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Questions and answers in connection with coronavirus no. 9

21. 4. 2020Ludmila Benešová

1. Rent and new regulations or facts

In view of the fact that the legislative process is ongoing for a proposal of an Act on certain measures to alleviate the impacts of the SARS CoV-2 coronavirus epidemic on commercial space leaseholders, we have prepared for you answers to the most frequently asked questions concerning the applications of this Act in practice.

  • I am a tenant of commercial spaces, yet in connection with the current situation there have been no adjustments to lease agreements. I do not provide rent discounts or rent-free. Certain leaseholders are exercising their rights according to the above-mentioned Act and are not going to pay the rent for the months of April through to June in the set terms. How will this affect my tax obligations?

From the perspective of VAT, your situation has not changed; you are still obliged to declare VAT for providing leases. If an obligation arose for you to pay VAT on the basis of accepting rent from a leaseholder, you are, in the event of absence of payments, obliged to declare VAT at the latest by the last day of the pertinent period. Therefore, in the case of monthly invoicing, you have to declare VAT on the last day of the given month at the latest, and on the last day of the given quarter in the event of a quarterly invoicing. If the rent is not paid to you on the basis of a payment or instalment schedule, you are obliged to issue an invoice within 15 days from the day on which the obligation to pay VAT arose and likewise to deliver it to the leaseholder. You are then obliged to declare VAT from rent for the given month or quarterly in the tax return for the month in which the obligation arose for you to declare VAT, i.e. pursuant to the date of the taxable event.

  • Do I have to pay VAT if the leaseholder has paid me nothing?

The liberation packages by the Ministry of Finance have not concerned postponement of terms for fulfilling VAT payer tax obligations. Pursuant to the date of the taxable event, the VAT payer likewise also has to cover its tax obligation within the legal deadline for filing the tax return. Therefore, if you do not pay VAT within the legal deadline, you will be in delay with paying, for which the tax administrator can consequently penalize you with default interest.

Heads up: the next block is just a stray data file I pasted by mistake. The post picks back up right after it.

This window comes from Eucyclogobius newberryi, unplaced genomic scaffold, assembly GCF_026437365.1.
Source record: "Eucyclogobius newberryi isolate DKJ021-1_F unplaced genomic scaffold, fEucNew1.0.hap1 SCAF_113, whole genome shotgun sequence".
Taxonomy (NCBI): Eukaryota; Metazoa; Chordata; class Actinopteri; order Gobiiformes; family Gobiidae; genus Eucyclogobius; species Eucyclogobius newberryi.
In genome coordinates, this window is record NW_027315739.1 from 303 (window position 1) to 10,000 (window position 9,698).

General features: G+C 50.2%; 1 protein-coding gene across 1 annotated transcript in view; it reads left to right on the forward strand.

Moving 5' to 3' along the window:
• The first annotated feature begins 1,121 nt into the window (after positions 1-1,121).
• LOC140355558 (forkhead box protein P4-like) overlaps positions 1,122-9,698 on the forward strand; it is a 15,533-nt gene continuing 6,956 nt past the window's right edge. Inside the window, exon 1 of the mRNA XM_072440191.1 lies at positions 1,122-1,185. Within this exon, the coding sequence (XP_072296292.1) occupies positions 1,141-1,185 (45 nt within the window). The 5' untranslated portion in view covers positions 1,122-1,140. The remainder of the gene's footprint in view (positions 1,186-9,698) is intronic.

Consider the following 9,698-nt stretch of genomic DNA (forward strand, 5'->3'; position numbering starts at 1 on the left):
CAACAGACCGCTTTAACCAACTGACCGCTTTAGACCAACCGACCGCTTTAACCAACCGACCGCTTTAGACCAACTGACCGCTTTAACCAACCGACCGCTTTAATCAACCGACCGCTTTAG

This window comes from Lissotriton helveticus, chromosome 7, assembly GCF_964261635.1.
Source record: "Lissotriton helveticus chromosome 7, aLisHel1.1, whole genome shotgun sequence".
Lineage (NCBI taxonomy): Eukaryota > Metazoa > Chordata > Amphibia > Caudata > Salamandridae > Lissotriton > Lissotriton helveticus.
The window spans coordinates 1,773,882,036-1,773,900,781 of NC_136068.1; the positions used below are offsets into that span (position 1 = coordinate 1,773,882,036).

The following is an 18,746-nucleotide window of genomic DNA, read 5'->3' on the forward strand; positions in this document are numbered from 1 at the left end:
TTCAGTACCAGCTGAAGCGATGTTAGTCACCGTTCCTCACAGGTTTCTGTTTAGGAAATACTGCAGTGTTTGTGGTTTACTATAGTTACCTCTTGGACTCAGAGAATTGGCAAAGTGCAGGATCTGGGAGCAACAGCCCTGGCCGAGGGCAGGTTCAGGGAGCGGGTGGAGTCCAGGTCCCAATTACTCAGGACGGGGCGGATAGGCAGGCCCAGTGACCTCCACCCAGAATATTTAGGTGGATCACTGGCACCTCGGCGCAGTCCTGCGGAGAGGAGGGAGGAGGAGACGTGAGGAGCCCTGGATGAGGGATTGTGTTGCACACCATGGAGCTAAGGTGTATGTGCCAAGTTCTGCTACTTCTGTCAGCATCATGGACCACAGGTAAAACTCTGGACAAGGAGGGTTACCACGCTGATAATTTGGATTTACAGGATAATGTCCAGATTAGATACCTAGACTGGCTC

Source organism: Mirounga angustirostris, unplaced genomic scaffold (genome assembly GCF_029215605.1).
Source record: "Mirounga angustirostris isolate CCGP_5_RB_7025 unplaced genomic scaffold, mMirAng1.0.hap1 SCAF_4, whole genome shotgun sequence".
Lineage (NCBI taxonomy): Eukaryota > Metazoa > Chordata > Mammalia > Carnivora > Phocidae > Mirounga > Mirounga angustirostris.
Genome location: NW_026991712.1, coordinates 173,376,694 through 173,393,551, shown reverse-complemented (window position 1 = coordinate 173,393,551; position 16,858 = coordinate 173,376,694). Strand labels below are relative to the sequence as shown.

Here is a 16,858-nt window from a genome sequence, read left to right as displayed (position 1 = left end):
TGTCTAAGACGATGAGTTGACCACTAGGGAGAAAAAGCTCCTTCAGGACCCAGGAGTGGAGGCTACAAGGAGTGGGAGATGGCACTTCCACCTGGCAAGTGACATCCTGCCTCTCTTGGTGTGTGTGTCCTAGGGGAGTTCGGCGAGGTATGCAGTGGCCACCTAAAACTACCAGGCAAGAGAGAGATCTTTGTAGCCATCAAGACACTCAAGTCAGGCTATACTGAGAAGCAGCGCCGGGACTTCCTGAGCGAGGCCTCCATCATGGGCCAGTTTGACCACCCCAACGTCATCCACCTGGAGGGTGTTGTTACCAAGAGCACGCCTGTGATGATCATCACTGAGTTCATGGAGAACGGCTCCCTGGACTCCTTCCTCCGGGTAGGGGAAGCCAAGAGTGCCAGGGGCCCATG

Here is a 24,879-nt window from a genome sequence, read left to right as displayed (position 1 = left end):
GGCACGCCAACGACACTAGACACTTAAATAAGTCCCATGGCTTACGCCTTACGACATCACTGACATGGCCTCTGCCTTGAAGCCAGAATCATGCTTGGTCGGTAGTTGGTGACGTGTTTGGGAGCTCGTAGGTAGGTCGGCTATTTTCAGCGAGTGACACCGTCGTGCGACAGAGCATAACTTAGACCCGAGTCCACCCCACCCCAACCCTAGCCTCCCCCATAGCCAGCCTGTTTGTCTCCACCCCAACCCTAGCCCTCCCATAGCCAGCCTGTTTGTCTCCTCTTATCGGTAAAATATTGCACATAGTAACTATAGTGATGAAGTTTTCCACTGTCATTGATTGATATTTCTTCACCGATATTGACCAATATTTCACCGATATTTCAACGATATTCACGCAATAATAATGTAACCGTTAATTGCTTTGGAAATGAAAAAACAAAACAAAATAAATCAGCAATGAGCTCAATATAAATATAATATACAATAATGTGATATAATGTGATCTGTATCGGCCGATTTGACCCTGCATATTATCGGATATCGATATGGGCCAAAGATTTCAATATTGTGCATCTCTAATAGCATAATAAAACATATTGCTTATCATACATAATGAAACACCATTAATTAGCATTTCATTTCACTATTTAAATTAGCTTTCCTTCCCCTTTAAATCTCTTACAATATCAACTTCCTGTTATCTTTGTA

• Is it possible to postpone VAT payment?

The only possibility to postpone VAT payment is to request a VAT payment deferral from the tax administrator, on which the tax administrator has to rule within 30 days after the request has been filed. Based on our practical experiences until now, we present the following:

I) The tax administrator does not wish to rule on VAT deferral when the exact amount thereof is not yet known. The tax administrator therefore does not wish to permit VAT payment deferral for the accounting period for which a tax return has not yet been filed (tax maturity has not elapsed).

II) Following point I), the tax administrator usually requires that VAT payment deferral only for one accounting period be requested in the context of one request, although the Act does not precisely state this. In the event that the request concerns several accounting periods, the tax administrator requires further requests be filed.

III) In the context of verifying fulfilment of deferral conditions, the tax administrator requires providing of evidence proving that the tax subject would incur serious damages by paying the required taxes. The tax administrator therefore requires documentation in order to compare profits for the given month (quarterly) with the profits for the same period in the previous year as well as a bank account statement from which it will be clear that the final balance will not suffice to cover tax obligations. If financial resources at an amount higher than the tax obligation of the tax subject are found on its bank account, the tax administrator requires an explanation as to why these resources cannot be used to pay the tax, i.e. that the funds are to be used, for instance, to pay employee salaries and other operational expenses.

IV) Although the Minister of Finance has publically declared a pro-client approach on the part of the financial authority, this hospitality cannot be expected from the tax administrator if you are going to request deferral of VAT payment amounting to several million CZK. Although the tax obligation in the given case might not vary from the VAT amount which you usually declare and pay, the tax administrator will, on the basis of internal methodology, require a further guarantee in order to permit tax payment deferral. In the event of higher tax obligation, the tax administrator thus has a tendency to secure the tax obligation at least by way of a collateralization on the tax subject’s immovable property, regardless of the current state of emergency in the Czech Republic.

V) On the basis of point IV), it is therefore pertinent in the request to notify the tax administrator, in advance, to contact the tax subject should it arrive at preliminary conclusion that the tax deferral will have to be secured or collateralized in some manner.

  • What if a leaseholder does not pay rent for April to June or at least for one of those months by 31. 12. 2020?

Pursuant to the above-mentioned Act, the landlord then has the right to terminate the lease agreement, whilst the notice period is 5 days. In the event of an bad debt receivable and, eventually, VAT claim on such receivable, it will be required that the receivable is the subject of completed or ongoing enforcement or insolvency proceedings. Based on a specific situation, we are prepared to provide you with more detailed information.